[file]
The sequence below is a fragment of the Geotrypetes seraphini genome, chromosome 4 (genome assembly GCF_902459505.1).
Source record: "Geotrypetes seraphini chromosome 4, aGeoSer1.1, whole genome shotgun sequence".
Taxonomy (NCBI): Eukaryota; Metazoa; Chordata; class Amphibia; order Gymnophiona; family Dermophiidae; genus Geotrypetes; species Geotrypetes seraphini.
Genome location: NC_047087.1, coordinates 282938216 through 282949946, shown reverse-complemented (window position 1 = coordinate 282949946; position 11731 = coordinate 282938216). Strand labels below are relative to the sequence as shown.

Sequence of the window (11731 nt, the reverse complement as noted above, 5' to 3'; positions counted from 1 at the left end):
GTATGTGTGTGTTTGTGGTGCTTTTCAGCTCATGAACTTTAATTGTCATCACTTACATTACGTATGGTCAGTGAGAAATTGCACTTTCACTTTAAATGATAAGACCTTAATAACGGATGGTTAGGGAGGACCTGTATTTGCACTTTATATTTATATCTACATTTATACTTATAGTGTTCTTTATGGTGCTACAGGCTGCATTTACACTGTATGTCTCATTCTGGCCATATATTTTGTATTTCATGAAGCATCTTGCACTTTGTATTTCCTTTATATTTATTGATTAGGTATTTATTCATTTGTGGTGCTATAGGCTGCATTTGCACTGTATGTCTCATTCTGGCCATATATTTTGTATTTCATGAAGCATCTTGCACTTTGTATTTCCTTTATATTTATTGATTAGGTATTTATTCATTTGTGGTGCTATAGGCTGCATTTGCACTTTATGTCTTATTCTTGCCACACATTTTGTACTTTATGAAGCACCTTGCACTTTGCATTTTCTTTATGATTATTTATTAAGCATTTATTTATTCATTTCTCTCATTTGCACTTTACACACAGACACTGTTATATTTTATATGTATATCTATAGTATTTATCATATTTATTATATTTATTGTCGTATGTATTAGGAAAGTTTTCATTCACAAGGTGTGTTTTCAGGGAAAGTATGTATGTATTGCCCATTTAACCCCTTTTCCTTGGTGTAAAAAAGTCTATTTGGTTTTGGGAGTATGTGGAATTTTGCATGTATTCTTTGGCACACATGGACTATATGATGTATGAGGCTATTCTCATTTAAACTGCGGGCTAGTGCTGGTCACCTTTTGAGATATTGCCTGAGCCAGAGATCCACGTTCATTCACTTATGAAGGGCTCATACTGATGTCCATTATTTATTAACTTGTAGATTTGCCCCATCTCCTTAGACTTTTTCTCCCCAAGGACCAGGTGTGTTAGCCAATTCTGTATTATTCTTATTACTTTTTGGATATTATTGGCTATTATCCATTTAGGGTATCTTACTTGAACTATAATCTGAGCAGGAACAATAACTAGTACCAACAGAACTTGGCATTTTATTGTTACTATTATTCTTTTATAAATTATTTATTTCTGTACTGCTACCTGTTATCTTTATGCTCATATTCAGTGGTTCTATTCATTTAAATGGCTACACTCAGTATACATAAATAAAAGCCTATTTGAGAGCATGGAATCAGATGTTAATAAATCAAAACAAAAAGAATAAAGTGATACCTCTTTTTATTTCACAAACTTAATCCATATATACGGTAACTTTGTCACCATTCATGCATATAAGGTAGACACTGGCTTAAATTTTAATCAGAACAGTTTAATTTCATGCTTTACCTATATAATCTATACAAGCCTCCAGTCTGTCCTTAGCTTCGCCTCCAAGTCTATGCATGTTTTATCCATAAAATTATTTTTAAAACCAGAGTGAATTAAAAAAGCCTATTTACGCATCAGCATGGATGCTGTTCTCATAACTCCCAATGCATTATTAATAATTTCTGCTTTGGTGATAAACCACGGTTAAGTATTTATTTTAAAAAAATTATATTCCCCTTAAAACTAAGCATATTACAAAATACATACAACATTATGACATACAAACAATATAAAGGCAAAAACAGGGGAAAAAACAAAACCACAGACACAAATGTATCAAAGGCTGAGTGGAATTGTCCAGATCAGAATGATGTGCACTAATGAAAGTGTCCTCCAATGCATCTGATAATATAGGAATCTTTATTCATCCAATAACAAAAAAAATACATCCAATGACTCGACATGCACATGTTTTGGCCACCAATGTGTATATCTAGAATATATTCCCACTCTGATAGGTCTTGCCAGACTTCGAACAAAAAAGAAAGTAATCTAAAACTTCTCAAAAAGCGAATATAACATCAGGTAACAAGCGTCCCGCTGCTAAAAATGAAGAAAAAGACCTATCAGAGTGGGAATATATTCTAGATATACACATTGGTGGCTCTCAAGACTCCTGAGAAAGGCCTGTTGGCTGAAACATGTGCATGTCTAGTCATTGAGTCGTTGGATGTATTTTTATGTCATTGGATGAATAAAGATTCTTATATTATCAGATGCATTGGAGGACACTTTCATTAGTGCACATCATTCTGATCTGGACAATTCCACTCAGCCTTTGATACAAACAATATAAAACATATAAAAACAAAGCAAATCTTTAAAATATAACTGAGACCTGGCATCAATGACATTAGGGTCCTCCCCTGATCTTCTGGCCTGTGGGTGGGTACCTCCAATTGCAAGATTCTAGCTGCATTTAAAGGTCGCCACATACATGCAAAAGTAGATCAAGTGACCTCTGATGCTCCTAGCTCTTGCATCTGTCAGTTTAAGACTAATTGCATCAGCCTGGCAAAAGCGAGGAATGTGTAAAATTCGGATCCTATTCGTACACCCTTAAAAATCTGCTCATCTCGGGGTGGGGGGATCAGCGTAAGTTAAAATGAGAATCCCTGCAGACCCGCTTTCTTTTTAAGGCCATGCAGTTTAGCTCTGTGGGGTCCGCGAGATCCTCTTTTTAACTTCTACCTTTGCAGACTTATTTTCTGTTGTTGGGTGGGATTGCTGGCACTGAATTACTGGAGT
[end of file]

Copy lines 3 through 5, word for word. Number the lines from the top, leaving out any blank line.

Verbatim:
Taxonomy (NCBI): Eukaryota; Metazoa; Chordata; class Amphibia; order Gymnophiona; family Dermophiidae; genus Geotrypetes; species Geotrypetes seraphini.
Genome location: NC_047087.1, coordinates 282938216 through 282949946, shown reverse-complemented (window position 1 = coordinate 282949946; position 11731 = coordinate 282938216). Strand labels below are relative to the sequence as shown.

Sequence of the window (11731 nt, the reverse complement as noted above, 5' to 3'; positions counted from 1 at the left end):